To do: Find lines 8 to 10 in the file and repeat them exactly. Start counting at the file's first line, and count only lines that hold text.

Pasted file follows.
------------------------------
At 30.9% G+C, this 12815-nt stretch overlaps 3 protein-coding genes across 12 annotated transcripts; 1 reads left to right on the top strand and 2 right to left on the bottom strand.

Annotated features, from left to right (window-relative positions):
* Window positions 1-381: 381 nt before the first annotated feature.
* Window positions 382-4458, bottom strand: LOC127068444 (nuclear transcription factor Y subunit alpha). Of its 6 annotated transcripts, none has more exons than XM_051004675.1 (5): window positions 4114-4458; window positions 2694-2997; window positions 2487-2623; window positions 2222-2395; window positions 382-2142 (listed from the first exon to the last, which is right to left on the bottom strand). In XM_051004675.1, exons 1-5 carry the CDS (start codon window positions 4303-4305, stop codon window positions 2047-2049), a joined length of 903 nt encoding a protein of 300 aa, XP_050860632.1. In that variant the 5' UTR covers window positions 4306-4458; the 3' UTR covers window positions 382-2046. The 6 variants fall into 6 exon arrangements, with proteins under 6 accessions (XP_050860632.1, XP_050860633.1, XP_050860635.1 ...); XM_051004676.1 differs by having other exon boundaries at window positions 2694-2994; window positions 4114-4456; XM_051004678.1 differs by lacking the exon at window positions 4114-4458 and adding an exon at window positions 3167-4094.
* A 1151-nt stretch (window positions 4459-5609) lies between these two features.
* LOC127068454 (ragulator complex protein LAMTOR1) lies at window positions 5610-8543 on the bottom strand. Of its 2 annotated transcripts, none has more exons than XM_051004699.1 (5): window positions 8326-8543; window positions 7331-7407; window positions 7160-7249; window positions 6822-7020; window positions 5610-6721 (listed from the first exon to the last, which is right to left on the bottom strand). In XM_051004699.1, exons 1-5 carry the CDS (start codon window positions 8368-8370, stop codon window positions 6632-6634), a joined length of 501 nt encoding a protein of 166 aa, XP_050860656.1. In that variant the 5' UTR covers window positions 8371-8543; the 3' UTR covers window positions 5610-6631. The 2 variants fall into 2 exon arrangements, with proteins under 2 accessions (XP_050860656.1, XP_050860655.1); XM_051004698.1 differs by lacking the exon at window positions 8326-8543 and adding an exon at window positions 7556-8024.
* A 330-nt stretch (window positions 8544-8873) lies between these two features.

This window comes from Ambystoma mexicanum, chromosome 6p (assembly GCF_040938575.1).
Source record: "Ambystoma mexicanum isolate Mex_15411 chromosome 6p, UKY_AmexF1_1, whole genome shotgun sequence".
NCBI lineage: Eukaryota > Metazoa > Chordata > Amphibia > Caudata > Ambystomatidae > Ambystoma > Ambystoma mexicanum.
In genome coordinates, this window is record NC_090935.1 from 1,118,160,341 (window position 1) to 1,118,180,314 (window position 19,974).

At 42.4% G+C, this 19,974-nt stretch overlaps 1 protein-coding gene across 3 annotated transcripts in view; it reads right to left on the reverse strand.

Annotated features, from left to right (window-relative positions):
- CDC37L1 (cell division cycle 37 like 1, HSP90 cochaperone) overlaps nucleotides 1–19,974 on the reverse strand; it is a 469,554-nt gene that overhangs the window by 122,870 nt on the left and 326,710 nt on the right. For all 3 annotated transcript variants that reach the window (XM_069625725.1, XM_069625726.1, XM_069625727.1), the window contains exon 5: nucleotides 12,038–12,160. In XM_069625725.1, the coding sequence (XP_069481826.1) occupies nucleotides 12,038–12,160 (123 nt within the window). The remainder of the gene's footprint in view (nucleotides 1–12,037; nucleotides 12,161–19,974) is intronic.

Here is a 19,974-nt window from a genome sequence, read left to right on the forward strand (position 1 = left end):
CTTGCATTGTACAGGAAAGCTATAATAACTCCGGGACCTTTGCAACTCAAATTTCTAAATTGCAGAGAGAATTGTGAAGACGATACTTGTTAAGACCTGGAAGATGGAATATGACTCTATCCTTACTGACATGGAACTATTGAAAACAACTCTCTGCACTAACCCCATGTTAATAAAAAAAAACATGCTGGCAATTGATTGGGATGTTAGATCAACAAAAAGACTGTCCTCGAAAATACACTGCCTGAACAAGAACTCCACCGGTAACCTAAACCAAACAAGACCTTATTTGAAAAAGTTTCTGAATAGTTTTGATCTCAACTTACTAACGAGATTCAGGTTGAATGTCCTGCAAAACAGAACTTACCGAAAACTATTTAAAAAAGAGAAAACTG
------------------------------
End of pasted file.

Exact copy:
This window comes from Ambystoma mexicanum, chromosome 6p (assembly GCF_040938575.1).
Source record: "Ambystoma mexicanum isolate Mex_15411 chromosome 6p, UKY_AmexF1_1, whole genome shotgun sequence".
NCBI lineage: Eukaryota > Metazoa > Chordata > Amphibia > Caudata > Ambystomatidae > Ambystoma > Ambystoma mexicanum.